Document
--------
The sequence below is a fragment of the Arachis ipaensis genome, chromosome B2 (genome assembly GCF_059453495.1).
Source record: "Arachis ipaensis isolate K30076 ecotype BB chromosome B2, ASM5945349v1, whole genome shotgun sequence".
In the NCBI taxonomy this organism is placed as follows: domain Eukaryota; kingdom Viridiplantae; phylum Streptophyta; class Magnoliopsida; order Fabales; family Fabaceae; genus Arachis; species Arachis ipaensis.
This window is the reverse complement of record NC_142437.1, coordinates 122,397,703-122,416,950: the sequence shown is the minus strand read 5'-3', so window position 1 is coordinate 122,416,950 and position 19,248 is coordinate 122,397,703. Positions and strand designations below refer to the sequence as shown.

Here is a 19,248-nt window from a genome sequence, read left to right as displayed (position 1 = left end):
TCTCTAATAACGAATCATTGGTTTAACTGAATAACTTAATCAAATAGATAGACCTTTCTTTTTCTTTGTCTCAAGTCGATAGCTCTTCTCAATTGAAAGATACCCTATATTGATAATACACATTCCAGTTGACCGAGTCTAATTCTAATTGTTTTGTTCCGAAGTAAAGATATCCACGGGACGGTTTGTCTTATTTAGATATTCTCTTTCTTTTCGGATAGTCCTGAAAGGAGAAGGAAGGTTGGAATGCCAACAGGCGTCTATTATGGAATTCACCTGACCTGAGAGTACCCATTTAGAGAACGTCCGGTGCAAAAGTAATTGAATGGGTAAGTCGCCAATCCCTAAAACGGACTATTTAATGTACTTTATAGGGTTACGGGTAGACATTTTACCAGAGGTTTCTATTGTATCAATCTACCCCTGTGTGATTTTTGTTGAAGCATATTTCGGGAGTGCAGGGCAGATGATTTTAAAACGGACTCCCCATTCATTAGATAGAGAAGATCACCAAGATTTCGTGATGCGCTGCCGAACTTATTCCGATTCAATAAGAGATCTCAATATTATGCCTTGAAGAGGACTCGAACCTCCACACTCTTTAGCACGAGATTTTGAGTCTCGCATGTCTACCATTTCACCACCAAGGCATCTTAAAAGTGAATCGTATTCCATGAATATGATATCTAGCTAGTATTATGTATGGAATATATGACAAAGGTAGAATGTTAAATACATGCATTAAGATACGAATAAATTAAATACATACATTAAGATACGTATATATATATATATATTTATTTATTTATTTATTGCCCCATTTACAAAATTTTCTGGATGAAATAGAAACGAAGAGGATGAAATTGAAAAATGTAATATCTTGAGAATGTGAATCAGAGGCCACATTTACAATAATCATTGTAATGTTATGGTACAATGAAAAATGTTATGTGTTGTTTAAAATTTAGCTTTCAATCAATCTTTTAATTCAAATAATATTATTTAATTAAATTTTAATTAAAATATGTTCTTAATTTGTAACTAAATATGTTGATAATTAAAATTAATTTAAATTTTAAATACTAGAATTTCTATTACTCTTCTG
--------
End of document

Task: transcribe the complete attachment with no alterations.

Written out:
The sequence below is a fragment of the Arachis ipaensis genome, chromosome B2 (genome assembly GCF_059453495.1).
Source record: "Arachis ipaensis isolate K30076 ecotype BB chromosome B2, ASM5945349v1, whole genome shotgun sequence".
In the NCBI taxonomy this organism is placed as follows: domain Eukaryota; kingdom Viridiplantae; phylum Streptophyta; class Magnoliopsida; order Fabales; family Fabaceae; genus Arachis; species Arachis ipaensis.
This window is the reverse complement of record NC_142437.1, coordinates 122,397,703-122,416,950: the sequence shown is the minus strand read 5'-3', so window position 1 is coordinate 122,416,950 and position 19,248 is coordinate 122,397,703. Positions and strand designations below refer to the sequence as shown.

Here is a 19,248-nt window from a genome sequence, read left to right as displayed (position 1 = left end):
TCTCTAATAACGAATCATTGGTTTAACTGAATAACTTAATCAAATAGATAGACCTTTCTTTTTCTTTGTCTCAAGTCGATAGCTCTTCTCAATTGAAAGATACCCTATATTGATAATACACATTCCAGTTGACCGAGTCTAATTCTAATTGTTTTGTTCCGAAGTAAAGATATCCACGGGACGGTTTGTCTTATTTAGATATTCTCTTTCTTTTCGGATAGTCCTGAAAGGAGAAGGAAGGTTGGAATGCCAACAGGCGTCTATTATGGAATTCACCTGACCTGAGAGTACCCATTTAGAGAACGTCCGGTGCAAAAGTAATTGAATGGGTAAGTCGCCAATCCCTAAAACGGACTATTTAATGTACTTTATAGGGTTACGGGTAGACATTTTACCAGAGGTTTCTATTGTATCAATCTACCCCTGTGTGATTTTTGTTGAAGCATATTTCGGGAGTGCAGGGCAGATGATTTTAAAACGGACTCCCCATTCATTAGATAGAGAAGATCACCAAGATTTCGTGATGCGCTGCCGAACTTATTCCGATTCAATAAGAGATCTCAATATTATGCCTTGAAGAGGACTCGAACCTCCACACTCTTTAGCACGAGATTTTGAGTCTCGCATGTCTACCATTTCACCACCAAGGCATCTTAAAAGTGAATCGTATTCCATGAATATGATATCTAGCTAGTATTATGTATGGAATATATGACAAAGGTAGAATGTTAAATACATGCATTAAGATACGAATAAATTAAATACATACATTAAGATACGTATATATATATATATATTTATTTATTTATTTATTGCCCCATTTACAAAATTTTCTGGATGAAATAGAAACGAAGAGGATGAAATTGAAAAATGTAATATCTTGAGAATGTGAATCAGAGGCCACATTTACAATAATCATTGTAATGTTATGGTACAATGAAAAATGTTATGTGTTGTTTAAAATTTAGCTTTCAATCAATCTTTTAATTCAAATAATATTATTTAATTAAATTTTAATTAAAATATGTTCTTAATTTGTAACTAAATATGTTGATAATTAAAATTAATTTAAATTTTAAATACTAGAATTTCTATTACTCTTCTG